parapsilosis (marked by arrows) showed doubtful profiles in McRAPD. When their fingerprints were compared to fingerprints of selected C. parapsilosis (CBS 604), orthopsilosis (MCO 456) and metapsilosis (CBS 2916 and MCO 448) strains identified and verified earlier, they clustered unquestionably with
C. metapsilosis. To see whether the strain clustering patterns resulting from McRAPD and conventional RAPD are consistent, McRAPD genotypes were color-coded by ground tint colors in the dendrogram of RAPD fingerprints using different color saturation for different genotypes (additional file 2: Dendrogram of RAPD fingerprints). Whereas McRAPD genotypes correlated very well with RAPD clustering in C. tropicalis, the correlation was limited in C. lusitaniae and no or almost no correlation was observed in C. Torin 2 in vivo albicans, C. krusei, and S. cerevisiae (no McRAPD genotypes were delineated in other species). This is mainly because of different data processing in conventional RAPD versus McRAPD. In RAPD, differences in overall amplification efficiency result in differences in NVP-BSK805 datasheet intensity of banding patterns. Therefore,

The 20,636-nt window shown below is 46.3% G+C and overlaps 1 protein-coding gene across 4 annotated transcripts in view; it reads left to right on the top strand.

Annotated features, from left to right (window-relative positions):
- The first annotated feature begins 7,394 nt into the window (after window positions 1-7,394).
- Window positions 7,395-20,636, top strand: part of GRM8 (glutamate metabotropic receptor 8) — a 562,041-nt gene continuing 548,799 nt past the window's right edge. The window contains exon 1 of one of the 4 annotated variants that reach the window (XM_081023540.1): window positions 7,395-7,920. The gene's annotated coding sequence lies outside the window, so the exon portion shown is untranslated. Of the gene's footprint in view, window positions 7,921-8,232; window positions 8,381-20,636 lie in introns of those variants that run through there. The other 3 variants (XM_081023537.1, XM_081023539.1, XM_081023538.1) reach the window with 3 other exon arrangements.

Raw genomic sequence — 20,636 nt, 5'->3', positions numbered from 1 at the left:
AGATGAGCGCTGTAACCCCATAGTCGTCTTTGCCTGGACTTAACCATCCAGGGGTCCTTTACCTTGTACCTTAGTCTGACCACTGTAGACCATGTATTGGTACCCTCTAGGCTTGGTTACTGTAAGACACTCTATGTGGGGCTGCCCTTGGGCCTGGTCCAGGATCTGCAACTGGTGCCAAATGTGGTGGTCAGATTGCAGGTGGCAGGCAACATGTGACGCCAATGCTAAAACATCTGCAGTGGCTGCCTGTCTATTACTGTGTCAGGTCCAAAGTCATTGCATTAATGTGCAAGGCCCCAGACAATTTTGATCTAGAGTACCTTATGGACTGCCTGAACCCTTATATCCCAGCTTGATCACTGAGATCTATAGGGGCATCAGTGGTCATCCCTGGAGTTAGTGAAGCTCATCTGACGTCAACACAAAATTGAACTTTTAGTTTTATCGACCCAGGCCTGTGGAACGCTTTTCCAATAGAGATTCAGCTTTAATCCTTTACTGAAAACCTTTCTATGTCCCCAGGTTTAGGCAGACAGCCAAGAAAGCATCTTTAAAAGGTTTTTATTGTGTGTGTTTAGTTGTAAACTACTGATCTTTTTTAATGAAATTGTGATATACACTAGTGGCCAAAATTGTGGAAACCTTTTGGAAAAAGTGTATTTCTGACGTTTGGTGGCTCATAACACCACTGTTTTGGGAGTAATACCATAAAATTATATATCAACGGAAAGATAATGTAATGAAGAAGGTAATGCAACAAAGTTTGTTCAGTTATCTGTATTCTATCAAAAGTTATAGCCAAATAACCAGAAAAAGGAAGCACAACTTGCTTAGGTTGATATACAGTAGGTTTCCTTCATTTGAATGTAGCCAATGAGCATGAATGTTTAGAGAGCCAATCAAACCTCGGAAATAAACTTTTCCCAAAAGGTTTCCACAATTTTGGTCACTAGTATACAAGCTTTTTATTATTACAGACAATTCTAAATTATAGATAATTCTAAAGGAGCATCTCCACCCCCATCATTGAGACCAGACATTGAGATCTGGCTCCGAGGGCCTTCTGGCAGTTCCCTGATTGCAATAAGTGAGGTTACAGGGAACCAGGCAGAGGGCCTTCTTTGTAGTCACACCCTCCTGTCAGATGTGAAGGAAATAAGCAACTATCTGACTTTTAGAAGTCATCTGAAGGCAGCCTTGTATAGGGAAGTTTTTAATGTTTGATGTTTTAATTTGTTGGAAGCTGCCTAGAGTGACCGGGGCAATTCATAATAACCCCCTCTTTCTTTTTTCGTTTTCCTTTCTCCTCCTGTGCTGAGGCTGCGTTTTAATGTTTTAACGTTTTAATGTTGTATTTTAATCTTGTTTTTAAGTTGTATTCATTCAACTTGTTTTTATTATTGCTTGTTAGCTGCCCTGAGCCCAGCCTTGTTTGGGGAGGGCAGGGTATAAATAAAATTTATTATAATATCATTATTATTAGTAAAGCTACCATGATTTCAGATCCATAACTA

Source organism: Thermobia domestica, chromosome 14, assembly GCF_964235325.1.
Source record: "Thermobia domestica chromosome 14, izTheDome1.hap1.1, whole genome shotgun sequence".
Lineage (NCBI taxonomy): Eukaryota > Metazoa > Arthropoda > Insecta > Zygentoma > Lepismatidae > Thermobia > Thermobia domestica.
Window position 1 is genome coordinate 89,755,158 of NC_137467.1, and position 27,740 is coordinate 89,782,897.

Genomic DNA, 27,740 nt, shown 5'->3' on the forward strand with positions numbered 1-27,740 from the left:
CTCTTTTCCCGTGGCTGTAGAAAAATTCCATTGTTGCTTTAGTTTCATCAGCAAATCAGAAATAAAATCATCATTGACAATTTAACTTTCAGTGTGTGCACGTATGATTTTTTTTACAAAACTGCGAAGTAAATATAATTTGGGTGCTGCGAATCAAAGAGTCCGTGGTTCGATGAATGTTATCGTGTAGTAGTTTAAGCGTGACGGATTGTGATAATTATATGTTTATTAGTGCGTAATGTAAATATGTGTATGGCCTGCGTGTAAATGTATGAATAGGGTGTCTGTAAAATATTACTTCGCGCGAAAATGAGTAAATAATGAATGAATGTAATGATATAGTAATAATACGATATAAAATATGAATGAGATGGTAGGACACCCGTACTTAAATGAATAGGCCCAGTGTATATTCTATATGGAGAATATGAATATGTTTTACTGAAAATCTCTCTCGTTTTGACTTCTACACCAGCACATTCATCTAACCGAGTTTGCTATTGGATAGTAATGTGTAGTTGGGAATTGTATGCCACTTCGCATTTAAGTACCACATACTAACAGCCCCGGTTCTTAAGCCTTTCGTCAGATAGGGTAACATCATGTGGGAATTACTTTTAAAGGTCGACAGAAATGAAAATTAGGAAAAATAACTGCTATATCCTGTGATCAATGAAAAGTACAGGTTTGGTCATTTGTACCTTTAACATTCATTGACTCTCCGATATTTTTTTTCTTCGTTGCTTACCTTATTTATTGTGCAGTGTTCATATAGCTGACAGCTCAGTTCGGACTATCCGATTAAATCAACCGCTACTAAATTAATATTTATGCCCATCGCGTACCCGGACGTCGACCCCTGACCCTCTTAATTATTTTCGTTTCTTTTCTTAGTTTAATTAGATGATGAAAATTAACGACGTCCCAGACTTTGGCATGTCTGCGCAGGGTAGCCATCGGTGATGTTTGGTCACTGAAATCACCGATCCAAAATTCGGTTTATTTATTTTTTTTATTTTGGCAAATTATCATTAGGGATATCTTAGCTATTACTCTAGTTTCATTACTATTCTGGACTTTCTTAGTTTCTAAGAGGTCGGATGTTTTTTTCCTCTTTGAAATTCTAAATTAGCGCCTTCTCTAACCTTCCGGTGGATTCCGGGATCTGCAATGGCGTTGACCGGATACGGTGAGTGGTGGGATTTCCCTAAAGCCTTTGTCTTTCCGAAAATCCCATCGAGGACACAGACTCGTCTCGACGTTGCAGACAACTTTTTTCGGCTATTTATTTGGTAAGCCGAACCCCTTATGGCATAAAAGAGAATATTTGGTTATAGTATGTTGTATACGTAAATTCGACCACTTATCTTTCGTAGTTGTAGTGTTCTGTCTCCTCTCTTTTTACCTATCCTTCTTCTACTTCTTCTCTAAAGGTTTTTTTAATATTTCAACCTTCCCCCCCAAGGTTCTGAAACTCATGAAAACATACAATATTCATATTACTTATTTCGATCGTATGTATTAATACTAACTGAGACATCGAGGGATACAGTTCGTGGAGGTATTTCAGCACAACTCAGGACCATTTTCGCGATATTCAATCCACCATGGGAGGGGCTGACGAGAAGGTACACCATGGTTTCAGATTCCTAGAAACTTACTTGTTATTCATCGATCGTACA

it is strongly recommended not to include weak bands into comparison of RAPD fingerprints, because these can appear or disappear in different amplification runs. Also, the relative intensity of strong bands cannot be reliably taken into account for comparison. That is why we used the band-based Jaccard coefficient for processing of RAPD fingerprints, which takes the position of a band into account but neglects its intensity. In contrast, raw fluorescence measured during melting learn more in the McRAPD procedure truly reflects the relative representation of individual RAPD products (bands in electrophoresis) in the sample. Inter-sample and inter-run differences in overall fluorescence of samples are subsequently proportionally equilibrated during numerical normalization of melting data. Then, relative representation of individual RAPD products is reflected in the slope of a normalized curve or in the height of a peak in a derivative curve and this
is taken into account during further evaluation. McRAPD data can be used for automated species identification Since McRAPD data are numerical, the possibility Fenbendazole of automated processing aimed to provide accurate identification is self-intriguing. We considered two approaches to achieve this objective. Firstly, absolute differences between normalized melting curves can be easily calculated as described in Material and Methods; such calculation can be simply automated. This should allow us to compare the McRAPD profile of an unknown isolate to a set of profiles obtained with previously identified yeast strains, revealing the closest match. Performance of such automated identification is summarized in Table 2. Overall accurate identification rate was 80%, varying between 58.5 and 100% in different species.